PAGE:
I received this book as my Book of The Month pick. Not a member? Click here to join for $9.99.

     

  • Audiobooks,  Book Club For Introverts,  Book Reviews,  Himalayas of Literature,  Lists,  Recommendations,  Writing

    Top Books of 2019

    When you read 153 books in one year, narrowing it down to a top list is so difficult. I am a firm believer in the DNF so if I finish a book, there is some value to be found in the writing. I picked these books based on what the book did for me. Did it change me as a person? As a reader? Did it change my world view? Did it bolster a current belief?

    I attempted a top 10 and couldn’t narrow it down by a single book more so here are my Top 11 Books for 2019:

    1. Drive Your Plow Over The Bones of The Dead by Olga Tokarczuk – this book won the Nobel Prize in Literature. It’s dark, but not too dark. It was thought provoking and expertly captured the human condition and our roles in society. This is my top book of 2019 – the rest are in no particular order.
    2. The Underground Railroad by Colson Whitehead – A tough read but one that should be filed under “books everyone should read.” This book not only delved into the Underground Railroad but also what happened after “freedom” was achieved. It was an eye opener and a gut punch done so well because the author was not only well-researched but also an incredibly talented writer.
    3. Trust Exercise by Susan Choi – Theatre kids are ________. Kidding, of course. But as the parent of a theatre kid, I throughly enjoyed this non-linear story that explored power, consent, revenge, and emotion. This was a challenging read but well worth it.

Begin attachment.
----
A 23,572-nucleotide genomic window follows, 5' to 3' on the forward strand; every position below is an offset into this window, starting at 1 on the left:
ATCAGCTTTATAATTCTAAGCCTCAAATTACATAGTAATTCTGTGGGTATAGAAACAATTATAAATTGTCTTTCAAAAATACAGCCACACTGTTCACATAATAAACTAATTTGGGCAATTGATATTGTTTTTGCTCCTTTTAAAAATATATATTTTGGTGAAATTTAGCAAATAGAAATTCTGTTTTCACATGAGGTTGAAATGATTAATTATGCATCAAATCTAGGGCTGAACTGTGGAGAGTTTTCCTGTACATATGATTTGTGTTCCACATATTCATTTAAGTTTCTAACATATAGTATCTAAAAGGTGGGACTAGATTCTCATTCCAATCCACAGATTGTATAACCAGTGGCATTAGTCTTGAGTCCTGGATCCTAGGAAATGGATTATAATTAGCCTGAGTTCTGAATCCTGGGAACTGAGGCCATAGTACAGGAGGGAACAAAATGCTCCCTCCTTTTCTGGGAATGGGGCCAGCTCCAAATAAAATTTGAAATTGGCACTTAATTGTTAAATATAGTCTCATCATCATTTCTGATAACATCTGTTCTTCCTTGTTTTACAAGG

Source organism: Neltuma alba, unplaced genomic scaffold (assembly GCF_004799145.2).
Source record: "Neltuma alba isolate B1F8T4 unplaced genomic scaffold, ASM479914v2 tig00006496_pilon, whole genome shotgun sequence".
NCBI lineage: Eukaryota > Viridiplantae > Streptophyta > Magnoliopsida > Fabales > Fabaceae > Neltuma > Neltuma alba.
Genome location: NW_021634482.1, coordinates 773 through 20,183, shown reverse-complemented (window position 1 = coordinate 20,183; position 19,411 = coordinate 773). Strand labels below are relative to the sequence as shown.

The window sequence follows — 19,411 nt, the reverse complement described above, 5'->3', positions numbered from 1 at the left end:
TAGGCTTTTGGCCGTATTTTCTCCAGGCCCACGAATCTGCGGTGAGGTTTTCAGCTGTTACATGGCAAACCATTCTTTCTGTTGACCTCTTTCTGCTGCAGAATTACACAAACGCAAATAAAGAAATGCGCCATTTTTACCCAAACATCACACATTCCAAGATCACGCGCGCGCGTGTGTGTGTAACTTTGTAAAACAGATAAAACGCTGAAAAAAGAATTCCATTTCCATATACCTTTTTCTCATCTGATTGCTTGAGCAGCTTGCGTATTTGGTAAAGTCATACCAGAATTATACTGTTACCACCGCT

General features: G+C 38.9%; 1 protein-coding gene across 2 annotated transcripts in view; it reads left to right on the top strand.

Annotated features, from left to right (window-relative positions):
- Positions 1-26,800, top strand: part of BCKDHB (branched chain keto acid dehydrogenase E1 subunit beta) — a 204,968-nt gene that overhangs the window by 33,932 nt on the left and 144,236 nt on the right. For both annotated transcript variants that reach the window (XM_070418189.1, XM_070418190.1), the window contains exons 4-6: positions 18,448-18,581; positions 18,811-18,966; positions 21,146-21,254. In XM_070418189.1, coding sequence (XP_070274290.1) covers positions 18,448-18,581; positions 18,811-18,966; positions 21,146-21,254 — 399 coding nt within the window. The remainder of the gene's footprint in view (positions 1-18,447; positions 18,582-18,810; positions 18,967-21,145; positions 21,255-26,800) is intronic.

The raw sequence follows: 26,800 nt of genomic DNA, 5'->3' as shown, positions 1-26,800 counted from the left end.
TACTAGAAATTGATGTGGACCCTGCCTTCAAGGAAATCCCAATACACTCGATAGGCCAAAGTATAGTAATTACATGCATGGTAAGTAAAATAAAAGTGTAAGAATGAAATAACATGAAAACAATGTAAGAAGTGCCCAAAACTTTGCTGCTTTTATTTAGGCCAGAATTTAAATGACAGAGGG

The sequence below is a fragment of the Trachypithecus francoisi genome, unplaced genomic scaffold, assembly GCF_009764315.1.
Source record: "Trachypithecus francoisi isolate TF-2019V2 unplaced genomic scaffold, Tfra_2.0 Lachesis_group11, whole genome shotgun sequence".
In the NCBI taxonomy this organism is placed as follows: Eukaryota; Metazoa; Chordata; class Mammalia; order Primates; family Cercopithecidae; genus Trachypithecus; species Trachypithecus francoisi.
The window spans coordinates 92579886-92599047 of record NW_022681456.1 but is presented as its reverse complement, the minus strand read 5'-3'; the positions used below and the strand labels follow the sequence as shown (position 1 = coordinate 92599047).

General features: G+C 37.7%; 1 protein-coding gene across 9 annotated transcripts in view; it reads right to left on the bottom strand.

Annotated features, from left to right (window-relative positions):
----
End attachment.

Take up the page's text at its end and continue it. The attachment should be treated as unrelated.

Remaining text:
4. The Dearly Beloved by Cara Wall – This book. It’s probably the one I can’t stop talking about. It’s also one I can recommend to almost anyone… for those who are religious, those who have been hurt by religion, those who doubt and question, those who enjoy historical fiction… I could go on and on. This book changed me as a person.
    5. A Prayer for Travelers by Ruchika Tomar – What a wild ride! Told in a completely non-linear format – even the chapters were numbered out of order – this book explores what it is to be marginalized, forgotten, and what it takes for a teen to pull herself out of that life. This book stuck with me for quite some time.
    6. The Dutch House by Ann Patchett – Meet my new favorite author. This character driven story covers what it is to be a member in an imperfect family – so basically all of us. And extra stars for the audiobook, narrated by America’s favorite uncle, Tom Hanks. I listened to this book and loved every minute of it.
    7. There There by Tommy Orange – This book is an experience. It follows over a dozen Native American characters headed to the same event. Another non-linear format that flashed back to explain each character and the person they are in the present. If you want to understand more about the plight of the Native American, this would be great book to start with.